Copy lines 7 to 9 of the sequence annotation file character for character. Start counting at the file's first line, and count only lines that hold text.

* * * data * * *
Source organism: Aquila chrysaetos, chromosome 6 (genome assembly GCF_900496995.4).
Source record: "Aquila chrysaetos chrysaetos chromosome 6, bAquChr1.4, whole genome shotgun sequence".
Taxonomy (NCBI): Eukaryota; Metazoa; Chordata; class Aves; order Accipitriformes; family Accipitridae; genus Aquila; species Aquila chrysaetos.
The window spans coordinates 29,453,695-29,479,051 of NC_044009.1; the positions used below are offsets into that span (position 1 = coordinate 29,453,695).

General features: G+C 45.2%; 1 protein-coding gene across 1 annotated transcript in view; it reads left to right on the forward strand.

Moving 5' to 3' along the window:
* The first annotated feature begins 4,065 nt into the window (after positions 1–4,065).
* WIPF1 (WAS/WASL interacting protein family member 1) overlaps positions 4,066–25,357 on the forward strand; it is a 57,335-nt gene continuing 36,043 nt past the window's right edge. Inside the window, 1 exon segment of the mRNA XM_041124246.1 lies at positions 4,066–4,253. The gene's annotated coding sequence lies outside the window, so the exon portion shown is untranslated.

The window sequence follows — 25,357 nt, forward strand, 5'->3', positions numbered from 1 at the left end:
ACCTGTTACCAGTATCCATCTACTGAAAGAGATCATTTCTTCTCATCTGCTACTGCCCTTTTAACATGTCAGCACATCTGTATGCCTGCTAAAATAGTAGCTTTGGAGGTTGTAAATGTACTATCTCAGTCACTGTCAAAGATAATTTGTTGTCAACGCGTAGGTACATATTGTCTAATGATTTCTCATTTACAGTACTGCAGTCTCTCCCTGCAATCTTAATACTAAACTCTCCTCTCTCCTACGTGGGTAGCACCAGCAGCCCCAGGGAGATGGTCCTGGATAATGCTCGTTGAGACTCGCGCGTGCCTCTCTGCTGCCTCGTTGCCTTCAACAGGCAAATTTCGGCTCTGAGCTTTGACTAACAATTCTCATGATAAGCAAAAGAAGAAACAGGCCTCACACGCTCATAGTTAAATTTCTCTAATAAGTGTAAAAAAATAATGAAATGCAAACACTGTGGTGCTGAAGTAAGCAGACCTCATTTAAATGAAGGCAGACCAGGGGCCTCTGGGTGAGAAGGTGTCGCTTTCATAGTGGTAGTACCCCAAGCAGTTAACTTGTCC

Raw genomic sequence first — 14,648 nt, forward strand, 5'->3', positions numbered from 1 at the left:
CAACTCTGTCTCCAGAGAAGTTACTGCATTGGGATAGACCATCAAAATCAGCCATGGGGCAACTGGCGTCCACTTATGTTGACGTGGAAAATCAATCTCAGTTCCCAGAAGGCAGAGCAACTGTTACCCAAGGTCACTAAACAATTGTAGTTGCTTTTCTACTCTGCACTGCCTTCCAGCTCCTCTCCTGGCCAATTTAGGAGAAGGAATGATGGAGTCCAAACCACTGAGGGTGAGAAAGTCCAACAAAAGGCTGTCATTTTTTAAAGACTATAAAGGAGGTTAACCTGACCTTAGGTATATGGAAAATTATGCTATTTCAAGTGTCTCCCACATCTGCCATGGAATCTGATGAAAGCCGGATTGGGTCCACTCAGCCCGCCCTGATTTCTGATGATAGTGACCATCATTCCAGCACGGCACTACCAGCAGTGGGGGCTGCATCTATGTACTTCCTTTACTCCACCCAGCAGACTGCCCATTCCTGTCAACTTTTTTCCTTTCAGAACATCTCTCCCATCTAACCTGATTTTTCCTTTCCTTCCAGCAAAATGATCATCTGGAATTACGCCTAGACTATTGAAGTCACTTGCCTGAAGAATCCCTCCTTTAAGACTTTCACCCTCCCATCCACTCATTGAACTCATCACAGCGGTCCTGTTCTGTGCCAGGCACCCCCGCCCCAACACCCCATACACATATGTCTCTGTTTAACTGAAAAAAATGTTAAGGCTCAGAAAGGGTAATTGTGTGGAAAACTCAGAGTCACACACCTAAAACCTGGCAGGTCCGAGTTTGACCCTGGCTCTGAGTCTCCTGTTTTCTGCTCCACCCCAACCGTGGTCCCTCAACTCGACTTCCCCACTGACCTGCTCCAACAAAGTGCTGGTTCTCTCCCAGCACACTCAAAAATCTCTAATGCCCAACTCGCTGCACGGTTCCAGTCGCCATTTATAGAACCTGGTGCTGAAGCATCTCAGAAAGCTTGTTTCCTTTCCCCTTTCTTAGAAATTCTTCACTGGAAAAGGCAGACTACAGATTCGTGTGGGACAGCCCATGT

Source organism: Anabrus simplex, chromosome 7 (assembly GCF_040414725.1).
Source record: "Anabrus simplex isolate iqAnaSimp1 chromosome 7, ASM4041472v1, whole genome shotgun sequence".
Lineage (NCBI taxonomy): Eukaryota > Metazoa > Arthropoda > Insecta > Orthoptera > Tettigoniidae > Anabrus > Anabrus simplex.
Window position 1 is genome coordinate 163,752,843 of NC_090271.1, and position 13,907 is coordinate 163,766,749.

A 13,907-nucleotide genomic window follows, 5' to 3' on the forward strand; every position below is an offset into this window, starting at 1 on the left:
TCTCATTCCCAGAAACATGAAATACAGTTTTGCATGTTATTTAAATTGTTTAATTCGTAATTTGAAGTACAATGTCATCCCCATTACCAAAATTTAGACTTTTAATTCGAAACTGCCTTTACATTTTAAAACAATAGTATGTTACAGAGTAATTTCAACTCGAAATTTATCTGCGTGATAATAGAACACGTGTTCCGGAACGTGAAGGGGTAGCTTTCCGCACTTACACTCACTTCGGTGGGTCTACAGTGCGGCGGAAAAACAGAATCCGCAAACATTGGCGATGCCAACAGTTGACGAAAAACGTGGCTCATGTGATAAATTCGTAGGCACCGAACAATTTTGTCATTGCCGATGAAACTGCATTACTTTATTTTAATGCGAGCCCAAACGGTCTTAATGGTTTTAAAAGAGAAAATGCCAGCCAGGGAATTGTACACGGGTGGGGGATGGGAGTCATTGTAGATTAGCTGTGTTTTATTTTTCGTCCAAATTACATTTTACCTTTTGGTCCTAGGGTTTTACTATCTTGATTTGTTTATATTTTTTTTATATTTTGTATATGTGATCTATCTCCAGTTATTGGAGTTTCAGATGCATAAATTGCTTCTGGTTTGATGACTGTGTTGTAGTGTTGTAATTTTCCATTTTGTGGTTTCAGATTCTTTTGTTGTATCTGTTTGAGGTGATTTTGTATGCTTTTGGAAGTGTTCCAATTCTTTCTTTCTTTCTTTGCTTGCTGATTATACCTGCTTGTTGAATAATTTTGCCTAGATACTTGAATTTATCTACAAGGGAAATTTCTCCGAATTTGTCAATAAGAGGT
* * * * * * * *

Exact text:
* The first annotated feature begins 4,065 nt into the window (after positions 1–4,065).
* WIPF1 (WAS/WASL interacting protein family member 1) overlaps positions 4,066–25,357 on the forward strand; it is a 57,335-nt gene continuing 36,043 nt past the window's right edge. Inside the window, 1 exon segment of the mRNA XM_041124246.1 lies at positions 4,066–4,253. The gene's annotated coding sequence lies outside the window, so the exon portion shown is untranslated.

The window sequence follows — 25,357 nt, forward strand, 5'->3', positions numbered from 1 at the left end: